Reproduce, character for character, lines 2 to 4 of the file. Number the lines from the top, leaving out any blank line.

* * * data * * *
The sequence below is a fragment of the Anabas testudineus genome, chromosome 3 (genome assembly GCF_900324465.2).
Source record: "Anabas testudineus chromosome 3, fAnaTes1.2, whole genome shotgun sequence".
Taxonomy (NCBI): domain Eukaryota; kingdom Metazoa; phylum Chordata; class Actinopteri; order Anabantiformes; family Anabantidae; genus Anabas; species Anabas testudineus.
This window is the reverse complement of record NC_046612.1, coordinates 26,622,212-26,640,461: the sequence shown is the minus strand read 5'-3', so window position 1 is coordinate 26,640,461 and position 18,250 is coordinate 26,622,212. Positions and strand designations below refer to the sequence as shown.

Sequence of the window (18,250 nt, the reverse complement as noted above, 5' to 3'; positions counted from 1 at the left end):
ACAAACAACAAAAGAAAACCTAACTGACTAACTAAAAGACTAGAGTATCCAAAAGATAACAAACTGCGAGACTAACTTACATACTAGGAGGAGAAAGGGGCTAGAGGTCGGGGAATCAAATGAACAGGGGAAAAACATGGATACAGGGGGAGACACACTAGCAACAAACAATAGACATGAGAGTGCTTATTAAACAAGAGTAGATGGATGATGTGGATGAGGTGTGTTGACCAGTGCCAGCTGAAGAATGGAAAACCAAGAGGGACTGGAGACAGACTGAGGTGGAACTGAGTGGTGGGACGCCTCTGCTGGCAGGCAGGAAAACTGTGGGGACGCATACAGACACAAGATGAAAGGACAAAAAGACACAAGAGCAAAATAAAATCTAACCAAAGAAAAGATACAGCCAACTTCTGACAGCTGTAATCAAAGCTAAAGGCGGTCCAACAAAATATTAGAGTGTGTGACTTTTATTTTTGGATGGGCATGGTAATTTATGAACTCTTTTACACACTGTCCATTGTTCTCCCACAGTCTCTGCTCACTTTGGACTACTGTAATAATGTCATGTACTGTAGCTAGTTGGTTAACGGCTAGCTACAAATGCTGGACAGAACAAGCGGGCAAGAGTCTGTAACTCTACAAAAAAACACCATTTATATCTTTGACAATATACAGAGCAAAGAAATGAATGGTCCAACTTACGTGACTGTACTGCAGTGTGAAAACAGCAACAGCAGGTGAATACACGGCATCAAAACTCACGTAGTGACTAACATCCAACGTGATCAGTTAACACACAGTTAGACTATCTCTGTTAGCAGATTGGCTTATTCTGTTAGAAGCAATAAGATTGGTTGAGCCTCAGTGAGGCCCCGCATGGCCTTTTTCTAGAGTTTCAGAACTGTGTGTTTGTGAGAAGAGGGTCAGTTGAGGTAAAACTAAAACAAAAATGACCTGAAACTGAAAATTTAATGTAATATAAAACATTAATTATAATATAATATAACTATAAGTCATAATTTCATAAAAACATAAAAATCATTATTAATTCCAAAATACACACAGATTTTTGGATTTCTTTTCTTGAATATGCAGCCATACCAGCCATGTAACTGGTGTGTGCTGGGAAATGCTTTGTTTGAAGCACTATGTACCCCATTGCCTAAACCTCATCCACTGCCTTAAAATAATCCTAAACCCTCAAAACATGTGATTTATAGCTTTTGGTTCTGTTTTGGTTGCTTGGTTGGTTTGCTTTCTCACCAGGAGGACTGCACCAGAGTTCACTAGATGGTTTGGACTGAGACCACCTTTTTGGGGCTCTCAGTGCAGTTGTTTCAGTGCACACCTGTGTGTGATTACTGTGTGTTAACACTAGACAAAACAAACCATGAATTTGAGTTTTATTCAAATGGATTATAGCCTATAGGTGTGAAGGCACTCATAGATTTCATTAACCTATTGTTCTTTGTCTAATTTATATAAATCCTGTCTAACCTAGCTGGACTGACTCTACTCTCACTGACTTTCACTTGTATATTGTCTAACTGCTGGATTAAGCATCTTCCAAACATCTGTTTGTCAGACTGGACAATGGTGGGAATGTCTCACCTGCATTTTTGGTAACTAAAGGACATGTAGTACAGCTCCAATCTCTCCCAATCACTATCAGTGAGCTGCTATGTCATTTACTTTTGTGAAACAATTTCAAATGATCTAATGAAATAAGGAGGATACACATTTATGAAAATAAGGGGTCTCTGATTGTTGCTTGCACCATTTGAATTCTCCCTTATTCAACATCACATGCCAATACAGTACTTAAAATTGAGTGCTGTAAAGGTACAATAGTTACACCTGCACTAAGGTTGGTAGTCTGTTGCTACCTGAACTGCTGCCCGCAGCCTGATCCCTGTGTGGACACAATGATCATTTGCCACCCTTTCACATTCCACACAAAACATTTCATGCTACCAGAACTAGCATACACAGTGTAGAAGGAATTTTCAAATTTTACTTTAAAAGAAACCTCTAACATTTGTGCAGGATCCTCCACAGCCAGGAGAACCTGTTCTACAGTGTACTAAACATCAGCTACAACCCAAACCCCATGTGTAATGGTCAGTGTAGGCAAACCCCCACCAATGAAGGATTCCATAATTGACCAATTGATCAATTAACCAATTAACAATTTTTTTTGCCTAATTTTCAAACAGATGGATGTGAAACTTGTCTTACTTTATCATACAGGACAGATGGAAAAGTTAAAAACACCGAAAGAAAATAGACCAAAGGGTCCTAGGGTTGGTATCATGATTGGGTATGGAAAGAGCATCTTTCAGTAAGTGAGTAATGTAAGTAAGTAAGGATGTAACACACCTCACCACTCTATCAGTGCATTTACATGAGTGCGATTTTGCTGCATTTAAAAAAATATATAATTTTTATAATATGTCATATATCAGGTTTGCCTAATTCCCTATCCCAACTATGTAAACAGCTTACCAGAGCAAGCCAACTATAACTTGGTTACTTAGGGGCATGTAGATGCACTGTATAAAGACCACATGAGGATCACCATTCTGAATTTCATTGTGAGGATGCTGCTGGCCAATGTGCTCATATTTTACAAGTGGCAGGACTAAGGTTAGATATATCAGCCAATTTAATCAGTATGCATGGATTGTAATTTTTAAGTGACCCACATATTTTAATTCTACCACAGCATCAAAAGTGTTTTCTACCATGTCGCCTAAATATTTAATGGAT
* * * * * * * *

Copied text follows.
Source record: "Anabas testudineus chromosome 3, fAnaTes1.2, whole genome shotgun sequence".
Taxonomy (NCBI): domain Eukaryota; kingdom Metazoa; phylum Chordata; class Actinopteri; order Anabantiformes; family Anabantidae; genus Anabas; species Anabas testudineus.
This window is the reverse complement of record NC_046612.1, coordinates 26,622,212-26,640,461: the sequence shown is the minus strand read 5'-3', so window position 1 is coordinate 26,640,461 and position 18,250 is coordinate 26,622,212. Positions and strand designations below refer to the sequence as shown.